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By Chris Crowell

We asked every inverter manufacturer to tell us about their latest and greatest products for our 2019 Solar Inverter Buyer’s Guide. What came back was a range of innovations from the most powerful microinverter on the market to the latest utility-scale string technology. At this point, solar inverter spec sheets all seem fairly comparable. The real differentiators come in monitoring and service options, storage capabilities and grid functionality.

More connectivity needs more security

The increased quantity of smaller inverters has made inverter communications even more integral to effective plant commissioning and control. This means simplicity, but also an increased focus on cyber security.

“We engineered our new XGI 1000 and XGI 1500 inverter lines with security baked in, not layered on,” says Emily Hwang, applications engineering manager at Yaskawa Solectria Solar. “While on-site, users can view inverter information from their smart device via WPA2 encryption. The user interface is password protected and can limit the accessibility of control parameters to only qualified individuals. In addition, each inverter comes equipped with a firewall and uses SSL encryption to ensure that the connection between web server and browser remain secure.”

The YSS team is also promoting the idea of hardware security, believing it is important to have inverter lines engineered and manufactured in the U.S.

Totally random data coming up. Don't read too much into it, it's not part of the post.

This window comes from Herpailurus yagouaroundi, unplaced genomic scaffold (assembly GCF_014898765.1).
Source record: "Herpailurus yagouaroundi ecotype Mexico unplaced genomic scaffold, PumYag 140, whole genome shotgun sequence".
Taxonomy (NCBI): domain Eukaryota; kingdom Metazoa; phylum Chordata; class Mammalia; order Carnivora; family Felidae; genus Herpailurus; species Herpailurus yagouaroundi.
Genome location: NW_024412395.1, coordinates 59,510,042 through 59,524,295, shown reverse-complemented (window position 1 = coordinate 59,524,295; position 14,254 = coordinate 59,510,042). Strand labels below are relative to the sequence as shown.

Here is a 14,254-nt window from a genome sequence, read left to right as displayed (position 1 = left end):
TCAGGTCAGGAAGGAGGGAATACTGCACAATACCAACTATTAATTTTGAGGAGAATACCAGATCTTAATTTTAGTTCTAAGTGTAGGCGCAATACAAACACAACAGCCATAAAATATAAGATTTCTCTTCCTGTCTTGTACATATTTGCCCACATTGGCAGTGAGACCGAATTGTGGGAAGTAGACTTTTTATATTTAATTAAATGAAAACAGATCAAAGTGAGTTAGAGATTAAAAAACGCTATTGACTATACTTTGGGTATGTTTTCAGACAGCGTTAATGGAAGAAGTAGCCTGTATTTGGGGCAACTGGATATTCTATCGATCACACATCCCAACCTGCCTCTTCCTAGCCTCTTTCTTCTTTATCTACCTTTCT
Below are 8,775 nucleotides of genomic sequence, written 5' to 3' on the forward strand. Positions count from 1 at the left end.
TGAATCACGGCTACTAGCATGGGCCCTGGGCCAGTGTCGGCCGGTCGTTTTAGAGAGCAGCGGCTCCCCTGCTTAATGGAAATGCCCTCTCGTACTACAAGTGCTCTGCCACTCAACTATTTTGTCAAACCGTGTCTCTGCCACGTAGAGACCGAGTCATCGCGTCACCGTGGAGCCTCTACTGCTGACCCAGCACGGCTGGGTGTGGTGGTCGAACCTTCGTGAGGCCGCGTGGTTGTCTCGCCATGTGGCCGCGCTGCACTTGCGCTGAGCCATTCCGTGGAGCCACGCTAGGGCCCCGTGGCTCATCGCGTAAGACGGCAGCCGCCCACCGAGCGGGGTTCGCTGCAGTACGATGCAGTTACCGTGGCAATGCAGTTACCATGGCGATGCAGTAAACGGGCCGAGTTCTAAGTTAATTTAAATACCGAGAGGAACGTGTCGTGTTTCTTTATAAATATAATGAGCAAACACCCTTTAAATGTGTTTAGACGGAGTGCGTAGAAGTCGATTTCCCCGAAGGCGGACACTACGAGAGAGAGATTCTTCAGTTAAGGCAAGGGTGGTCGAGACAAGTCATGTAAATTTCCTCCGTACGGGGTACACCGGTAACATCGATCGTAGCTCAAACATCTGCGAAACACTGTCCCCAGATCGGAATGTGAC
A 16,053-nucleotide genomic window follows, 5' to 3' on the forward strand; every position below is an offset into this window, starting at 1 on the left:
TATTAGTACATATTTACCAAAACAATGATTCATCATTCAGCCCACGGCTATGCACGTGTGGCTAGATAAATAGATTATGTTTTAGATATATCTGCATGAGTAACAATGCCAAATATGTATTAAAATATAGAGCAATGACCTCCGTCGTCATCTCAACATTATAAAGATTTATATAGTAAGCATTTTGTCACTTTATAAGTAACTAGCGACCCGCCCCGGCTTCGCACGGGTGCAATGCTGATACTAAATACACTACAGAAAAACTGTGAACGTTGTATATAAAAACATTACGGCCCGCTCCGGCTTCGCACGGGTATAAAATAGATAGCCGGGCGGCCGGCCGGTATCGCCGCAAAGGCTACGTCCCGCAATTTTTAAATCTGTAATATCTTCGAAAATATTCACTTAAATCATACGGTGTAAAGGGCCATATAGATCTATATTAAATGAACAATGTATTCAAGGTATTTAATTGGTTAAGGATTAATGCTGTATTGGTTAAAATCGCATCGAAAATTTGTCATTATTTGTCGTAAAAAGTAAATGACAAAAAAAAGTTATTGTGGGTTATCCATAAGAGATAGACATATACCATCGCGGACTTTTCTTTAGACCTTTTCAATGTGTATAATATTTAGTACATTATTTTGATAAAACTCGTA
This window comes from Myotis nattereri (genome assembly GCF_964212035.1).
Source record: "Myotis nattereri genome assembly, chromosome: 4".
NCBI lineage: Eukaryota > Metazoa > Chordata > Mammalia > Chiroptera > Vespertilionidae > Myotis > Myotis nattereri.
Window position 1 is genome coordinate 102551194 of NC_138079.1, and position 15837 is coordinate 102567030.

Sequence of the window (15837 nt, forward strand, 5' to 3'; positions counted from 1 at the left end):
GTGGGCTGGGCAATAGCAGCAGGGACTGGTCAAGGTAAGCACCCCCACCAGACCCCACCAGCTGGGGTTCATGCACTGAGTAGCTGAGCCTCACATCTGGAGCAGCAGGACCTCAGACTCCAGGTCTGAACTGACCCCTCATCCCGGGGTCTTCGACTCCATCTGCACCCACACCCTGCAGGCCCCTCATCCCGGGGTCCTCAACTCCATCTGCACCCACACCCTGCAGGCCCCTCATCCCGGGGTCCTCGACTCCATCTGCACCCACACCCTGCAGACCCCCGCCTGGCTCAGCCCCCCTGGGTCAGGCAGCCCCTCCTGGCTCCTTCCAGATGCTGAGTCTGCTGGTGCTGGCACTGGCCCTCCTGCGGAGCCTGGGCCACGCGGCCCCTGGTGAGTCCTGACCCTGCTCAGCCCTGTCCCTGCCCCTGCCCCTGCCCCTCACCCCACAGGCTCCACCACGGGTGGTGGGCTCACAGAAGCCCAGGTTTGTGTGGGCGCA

OutBack is taking a standards-based approach to communications and data security, working with the SunSpec Alliance, IEEE and other standards bodies to ensure that our platforms are secure while remaining interoperable with the devices and parties they legitimately need to share data with.

Partnerships add value

Being the connective hub of a system puts inverter companies in position to come up with cool partnerships that streamline costs, improve performance and introduce new user-facing functionality. Here’s some examples.

CPS is the first inverter company that also has a bankable, large scale PV module offering. CPS’ sister company is Astronergy, a Bloomberg Tier 1 rated PV panel provider. CPS is able to bundle PV panels and inverters — orders, delivery, support, warranty — all from one $8 billion company.

Fronius is one of many inverter companies partnering with the SunSpec Alliance, which defined an open industry standard for communication between modules, inverters and string combiners to support module level rapid shutdown requirements. “We not only believe that industry standards have economic advantages for distributors and installers, but that they also ensure better safety,” says Richard Baldinger, director of marketing with Fronius.

For full article, visit Solar Builder Magazine